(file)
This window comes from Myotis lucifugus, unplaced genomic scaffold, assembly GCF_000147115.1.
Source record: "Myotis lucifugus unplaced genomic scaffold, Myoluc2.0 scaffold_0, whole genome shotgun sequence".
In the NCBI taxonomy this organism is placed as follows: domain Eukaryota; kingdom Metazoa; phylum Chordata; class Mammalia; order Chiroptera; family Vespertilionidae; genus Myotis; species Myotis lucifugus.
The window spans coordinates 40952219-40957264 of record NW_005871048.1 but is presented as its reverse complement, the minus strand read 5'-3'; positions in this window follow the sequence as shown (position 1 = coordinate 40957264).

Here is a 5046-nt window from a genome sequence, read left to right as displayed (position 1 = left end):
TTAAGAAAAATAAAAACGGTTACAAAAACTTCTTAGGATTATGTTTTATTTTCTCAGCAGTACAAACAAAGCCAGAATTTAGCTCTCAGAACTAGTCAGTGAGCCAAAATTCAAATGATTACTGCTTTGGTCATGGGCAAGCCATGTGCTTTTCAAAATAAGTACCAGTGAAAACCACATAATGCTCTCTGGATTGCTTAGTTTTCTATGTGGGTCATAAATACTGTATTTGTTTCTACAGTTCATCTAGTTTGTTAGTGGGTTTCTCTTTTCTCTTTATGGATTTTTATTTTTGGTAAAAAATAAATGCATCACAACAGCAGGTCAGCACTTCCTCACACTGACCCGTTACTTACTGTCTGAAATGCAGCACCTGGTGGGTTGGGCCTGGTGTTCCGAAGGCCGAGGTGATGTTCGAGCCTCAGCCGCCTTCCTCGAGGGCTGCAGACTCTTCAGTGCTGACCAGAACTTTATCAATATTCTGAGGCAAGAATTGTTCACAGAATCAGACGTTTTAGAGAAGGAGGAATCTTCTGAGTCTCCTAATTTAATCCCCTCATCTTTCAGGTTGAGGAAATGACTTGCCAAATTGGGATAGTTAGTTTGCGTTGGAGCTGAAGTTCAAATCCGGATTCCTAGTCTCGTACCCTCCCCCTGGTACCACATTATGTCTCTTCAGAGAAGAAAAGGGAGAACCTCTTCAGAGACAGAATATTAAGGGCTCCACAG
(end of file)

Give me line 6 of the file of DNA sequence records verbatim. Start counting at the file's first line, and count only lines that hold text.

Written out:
TTAAGAAAAATAAAAACGGTTACAAAAACTTCTTAGGATTATGTTTTATTTTCTCAGCAGTACAAACAAAGCCAGAATTTAGCTCTCAGAACTAGTCAGTGAGCCAAAATTCAAATGATTACTGCTTTGGTCATGGGCAAGCCATGTGCTTTTCAAAATAAGTACCAGTGAAAACCACATAATGCTCTCTGGATTGCTTAGTTTTCTATGTGGGTCATAAATACTGTATTTGTTTCTACAGTTCATCTAGTTTGTTAGTGGGTTTCTCTTTTCTCTTTATGGATTTTTATTTTTGGTAAAAAATAAATGCATCACAACAGCAGGTCAGCACTTCCTCACACTGACCCGTTACTTACTGTCTGAAATGCAGCACCTGGTGGGTTGGGCCTGGTGTTCCGAAGGCCGAGGTGATGTTCGAGCCTCAGCCGCCTTCCTCGAGGGCTGCAGACTCTTCAGTGCTGACCAGAACTTTATCAATATTCTGAGGCAAGAATTGTTCACAGAATCAGACGTTTTAGAGAAGGAGGAATCTTCTGAGTCTCCTAATTTAATCCCCTCATCTTTCAGGTTGAGGAAATGACTTGCCAAATTGGGATAGTTAGTTTGCGTTGGAGCTGAAGTTCAAATCCGGATTCCTAGTCTCGTACCCTCCCCCTGGTACCACATTATGTCTCTTCAGAGAAGAAAAGGGAGAACCTCTTCAGAGACAGAATATTAAGGGCTCCACAG